Our findings indicated that the most common kind of websites in the search results were health information websites, which provided health information about self-injury (e.g., what it is, why it’s done, whether it can be treated). We further investigated these websites in order to determine the quality of health information they provided. To do this, we used three different approaches.

In the first approach, we wanted to know the extent to which these health information websites were endorsed by academic (e.g., a university) or health (e.g., a hospital or health agency) institutions. Our results indicated that only 9.6% of the websites received endorsements from these types of institutions. In the second approach, we examined whether the health information websites contained myths about self-injury. On average, we found that websites had at least one myth about self-injury. Across all of the websites, three myths were especially common.

In particular, we found that self-injury was often presented as a sign that someone has a mental illness. Although it is the case that many youth who engage in self-injury struggle with mental health difficulties, this does not mean that self-injury is a marker for a mental illness; indeed, many youth who self-injure do not meet diagnostic criteria for any mental illnesses.

We also found that many websites portrayed self-injury as a female behaviour. Although there is some research indicating adolescent females have higher rates of self-injury than adolescent males, several studies report no differences in the proportion of males and females who self-injure. Indeed, there are a number of males and females who engage in self-injury; it is not limited to one particular group.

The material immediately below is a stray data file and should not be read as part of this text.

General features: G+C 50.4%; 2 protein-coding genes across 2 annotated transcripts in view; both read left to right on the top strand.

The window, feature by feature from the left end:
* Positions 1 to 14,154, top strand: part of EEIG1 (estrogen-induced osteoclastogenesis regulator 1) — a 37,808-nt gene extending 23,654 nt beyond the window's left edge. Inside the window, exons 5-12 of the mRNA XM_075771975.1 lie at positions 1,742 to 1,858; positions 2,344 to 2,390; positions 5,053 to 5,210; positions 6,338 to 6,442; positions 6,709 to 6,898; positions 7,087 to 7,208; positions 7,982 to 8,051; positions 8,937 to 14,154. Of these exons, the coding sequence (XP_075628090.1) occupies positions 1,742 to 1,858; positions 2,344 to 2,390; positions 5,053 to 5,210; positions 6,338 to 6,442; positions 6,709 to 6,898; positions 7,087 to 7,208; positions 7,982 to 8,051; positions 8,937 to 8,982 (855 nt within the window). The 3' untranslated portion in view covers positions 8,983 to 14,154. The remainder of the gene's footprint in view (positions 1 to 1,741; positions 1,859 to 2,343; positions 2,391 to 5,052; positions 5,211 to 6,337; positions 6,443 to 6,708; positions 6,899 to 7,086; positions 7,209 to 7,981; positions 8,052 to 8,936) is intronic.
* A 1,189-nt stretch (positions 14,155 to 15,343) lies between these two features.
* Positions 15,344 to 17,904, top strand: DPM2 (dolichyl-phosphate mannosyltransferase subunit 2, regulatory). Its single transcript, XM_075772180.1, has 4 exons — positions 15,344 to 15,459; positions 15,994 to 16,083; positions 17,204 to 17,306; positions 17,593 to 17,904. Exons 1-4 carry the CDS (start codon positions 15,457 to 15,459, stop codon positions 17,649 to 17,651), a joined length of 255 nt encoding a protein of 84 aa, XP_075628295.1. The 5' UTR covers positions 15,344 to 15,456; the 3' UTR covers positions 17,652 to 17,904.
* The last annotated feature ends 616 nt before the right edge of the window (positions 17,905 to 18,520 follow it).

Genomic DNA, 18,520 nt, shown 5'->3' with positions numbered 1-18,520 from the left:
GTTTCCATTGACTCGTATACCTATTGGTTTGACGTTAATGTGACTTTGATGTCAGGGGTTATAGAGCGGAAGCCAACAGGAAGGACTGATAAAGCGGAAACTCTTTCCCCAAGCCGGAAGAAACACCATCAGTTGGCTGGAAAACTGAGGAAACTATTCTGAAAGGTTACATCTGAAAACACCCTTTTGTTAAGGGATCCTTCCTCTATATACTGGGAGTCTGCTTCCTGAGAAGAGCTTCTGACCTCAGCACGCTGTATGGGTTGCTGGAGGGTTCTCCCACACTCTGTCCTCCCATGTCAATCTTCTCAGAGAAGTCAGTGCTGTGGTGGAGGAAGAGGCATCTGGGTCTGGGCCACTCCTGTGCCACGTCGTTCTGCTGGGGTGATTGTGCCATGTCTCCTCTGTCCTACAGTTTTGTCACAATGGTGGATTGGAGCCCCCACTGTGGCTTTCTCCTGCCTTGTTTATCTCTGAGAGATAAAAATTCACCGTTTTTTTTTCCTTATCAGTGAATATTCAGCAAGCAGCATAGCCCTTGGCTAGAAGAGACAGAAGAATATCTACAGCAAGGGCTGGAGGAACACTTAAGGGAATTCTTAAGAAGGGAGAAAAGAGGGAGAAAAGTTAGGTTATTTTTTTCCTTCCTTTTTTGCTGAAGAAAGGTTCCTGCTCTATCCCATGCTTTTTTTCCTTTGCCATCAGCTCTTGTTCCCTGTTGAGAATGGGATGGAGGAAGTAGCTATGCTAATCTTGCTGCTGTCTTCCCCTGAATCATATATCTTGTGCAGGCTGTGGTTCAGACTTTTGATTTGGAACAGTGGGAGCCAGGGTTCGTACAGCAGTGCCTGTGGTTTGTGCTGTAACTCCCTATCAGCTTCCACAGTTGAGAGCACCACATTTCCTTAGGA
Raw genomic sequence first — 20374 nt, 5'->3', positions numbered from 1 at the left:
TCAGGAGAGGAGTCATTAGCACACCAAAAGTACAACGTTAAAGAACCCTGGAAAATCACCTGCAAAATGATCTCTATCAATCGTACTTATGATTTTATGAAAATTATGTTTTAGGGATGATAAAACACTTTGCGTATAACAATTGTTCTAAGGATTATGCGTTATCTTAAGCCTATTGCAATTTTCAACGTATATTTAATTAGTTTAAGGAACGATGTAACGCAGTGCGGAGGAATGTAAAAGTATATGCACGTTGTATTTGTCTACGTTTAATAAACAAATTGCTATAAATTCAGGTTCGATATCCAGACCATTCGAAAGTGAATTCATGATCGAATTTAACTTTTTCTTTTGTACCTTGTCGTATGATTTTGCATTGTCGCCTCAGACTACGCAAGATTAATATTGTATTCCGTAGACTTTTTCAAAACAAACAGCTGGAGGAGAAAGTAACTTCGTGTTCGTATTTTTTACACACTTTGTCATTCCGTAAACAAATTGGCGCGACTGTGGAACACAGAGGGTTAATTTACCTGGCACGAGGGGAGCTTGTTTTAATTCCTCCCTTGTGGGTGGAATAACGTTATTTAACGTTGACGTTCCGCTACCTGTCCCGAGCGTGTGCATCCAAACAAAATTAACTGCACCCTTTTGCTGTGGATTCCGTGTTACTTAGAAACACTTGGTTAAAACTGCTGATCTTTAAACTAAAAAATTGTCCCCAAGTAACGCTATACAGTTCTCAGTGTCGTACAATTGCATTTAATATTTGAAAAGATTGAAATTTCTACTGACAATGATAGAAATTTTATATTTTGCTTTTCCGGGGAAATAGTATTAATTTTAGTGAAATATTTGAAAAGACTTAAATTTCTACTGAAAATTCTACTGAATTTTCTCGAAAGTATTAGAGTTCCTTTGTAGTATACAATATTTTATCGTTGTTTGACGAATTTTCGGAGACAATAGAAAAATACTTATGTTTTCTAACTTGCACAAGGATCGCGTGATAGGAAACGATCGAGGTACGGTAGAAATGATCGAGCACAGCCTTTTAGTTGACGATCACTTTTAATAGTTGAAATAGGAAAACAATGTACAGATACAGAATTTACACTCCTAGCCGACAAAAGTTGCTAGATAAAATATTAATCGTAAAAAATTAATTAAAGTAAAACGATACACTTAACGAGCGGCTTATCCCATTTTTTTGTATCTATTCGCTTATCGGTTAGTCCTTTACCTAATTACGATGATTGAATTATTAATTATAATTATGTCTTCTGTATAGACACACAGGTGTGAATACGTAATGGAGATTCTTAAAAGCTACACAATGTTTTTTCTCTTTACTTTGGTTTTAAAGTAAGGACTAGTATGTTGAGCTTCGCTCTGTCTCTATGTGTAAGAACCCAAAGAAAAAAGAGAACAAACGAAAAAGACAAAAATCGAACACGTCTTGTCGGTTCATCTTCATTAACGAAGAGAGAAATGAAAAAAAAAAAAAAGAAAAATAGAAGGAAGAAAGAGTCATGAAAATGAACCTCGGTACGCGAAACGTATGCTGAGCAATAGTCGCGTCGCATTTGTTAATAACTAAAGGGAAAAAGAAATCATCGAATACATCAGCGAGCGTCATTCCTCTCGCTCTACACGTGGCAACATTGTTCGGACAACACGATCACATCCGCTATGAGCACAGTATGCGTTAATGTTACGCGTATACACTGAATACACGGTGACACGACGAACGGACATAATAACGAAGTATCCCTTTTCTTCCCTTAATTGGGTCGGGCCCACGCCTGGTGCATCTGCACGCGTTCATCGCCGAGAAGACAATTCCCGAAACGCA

Finally, we found that many websites suggested that self-injury was a sign of past abuse. Although having a history of abuse may increase the risk for self-injury, most youth who self-injure do not have a history of abuse. Taken together, the websites we studied seemed to have inaccurate information about self-injury.

As a final step in our research, we used a well-recognized set of criteria that have been developed to ensure websites providing health information have good quality (and reliable) material and information. An example of one of these criteria pertains to whether information about effective treatment was present. We were interested in determining how many criteria, out of seven, each website met. Higher scores corresponded to better quality and more credible information. Our results indicated that on average, there were about 3.5 criteria met per website; only one website met all seven criteria. This suggests that many websites do not have high quality information about self-injury.